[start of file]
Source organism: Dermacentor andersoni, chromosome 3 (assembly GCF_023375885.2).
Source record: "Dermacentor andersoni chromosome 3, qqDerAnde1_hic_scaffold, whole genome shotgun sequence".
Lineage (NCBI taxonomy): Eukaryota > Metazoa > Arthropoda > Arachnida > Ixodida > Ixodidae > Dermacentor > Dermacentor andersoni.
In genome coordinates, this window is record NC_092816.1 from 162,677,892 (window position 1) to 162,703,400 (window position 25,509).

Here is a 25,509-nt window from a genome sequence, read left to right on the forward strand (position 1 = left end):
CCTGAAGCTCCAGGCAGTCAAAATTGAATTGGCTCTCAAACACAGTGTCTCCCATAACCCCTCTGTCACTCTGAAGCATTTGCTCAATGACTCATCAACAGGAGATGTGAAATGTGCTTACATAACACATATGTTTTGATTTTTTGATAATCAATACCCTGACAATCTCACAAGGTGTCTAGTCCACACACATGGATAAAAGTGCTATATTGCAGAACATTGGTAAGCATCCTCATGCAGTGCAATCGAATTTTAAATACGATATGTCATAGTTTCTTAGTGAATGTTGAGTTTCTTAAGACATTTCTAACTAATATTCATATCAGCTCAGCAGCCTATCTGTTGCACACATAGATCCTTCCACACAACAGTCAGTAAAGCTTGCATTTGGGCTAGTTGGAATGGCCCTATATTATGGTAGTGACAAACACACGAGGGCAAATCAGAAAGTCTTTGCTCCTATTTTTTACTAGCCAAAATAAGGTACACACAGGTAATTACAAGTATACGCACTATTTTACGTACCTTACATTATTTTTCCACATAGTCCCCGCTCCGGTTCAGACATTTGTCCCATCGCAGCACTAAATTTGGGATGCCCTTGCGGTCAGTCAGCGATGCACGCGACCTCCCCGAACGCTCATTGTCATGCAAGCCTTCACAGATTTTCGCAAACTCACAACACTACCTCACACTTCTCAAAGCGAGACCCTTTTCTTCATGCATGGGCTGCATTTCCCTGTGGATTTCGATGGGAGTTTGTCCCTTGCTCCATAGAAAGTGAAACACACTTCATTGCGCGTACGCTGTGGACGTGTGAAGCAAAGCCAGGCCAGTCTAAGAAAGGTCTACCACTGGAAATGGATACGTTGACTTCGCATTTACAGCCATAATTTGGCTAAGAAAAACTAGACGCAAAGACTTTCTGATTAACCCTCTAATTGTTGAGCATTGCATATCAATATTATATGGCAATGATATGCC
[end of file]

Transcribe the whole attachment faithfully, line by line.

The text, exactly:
Source organism: Dermacentor andersoni, chromosome 3 (assembly GCF_023375885.2).
Source record: "Dermacentor andersoni chromosome 3, qqDerAnde1_hic_scaffold, whole genome shotgun sequence".
Lineage (NCBI taxonomy): Eukaryota > Metazoa > Arthropoda > Arachnida > Ixodida > Ixodidae > Dermacentor > Dermacentor andersoni.
In genome coordinates, this window is record NC_092816.1 from 162,677,892 (window position 1) to 162,703,400 (window position 25,509).

Here is a 25,509-nt window from a genome sequence, read left to right on the forward strand (position 1 = left end):
CCTGAAGCTCCAGGCAGTCAAAATTGAATTGGCTCTCAAACACAGTGTCTCCCATAACCCCTCTGTCACTCTGAAGCATTTGCTCAATGACTCATCAACAGGAGATGTGAAATGTGCTTACATAACACATATGTTTTGATTTTTTGATAATCAATACCCTGACAATCTCACAAGGTGTCTAGTCCACACACATGGATAAAAGTGCTATATTGCAGAACATTGGTAAGCATCCTCATGCAGTGCAATCGAATTTTAAATACGATATGTCATAGTTTCTTAGTGAATGTTGAGTTTCTTAAGACATTTCTAACTAATATTCATATCAGCTCAGCAGCCTATCTGTTGCACACATAGATCCTTCCACACAACAGTCAGTAAAGCTTGCATTTGGGCTAGTTGGAATGGCCCTATATTATGGTAGTGACAAACACACGAGGGCAAATCAGAAAGTCTTTGCTCCTATTTTTTACTAGCCAAAATAAGGTACACACAGGTAATTACAAGTATACGCACTATTTTACGTACCTTACATTATTTTTCCACATAGTCCCCGCTCCGGTTCAGACATTTGTCCCATCGCAGCACTAAATTTGGGATGCCCTTGCGGTCAGTCAGCGATGCACGCGACCTCCCCGAACGCTCATTGTCATGCAAGCCTTCACAGATTTTCGCAAACTCACAACACTACCTCACACTTCTCAAAGCGAGACCCTTTTCTTCATGCATGGGCTGCATTTCCCTGTGGATTTCGATGGGAGTTTGTCCCTTGCTCCATAGAAAGTGAAACACACTTCATTGCGCGTACGCTGTGGACGTGTGAAGCAAAGCCAGGCCAGTCTAAGAAAGGTCTACCACTGGAAATGGATACGTTGACTTCGCATTTACAGCCATAATTTGGCTAAGAAAAACTAGACGCAAAGACTTTCTGATTAACCCTCTAATTGTTGAGCATTGCATATCAATATTATATGGCAATGATATGCC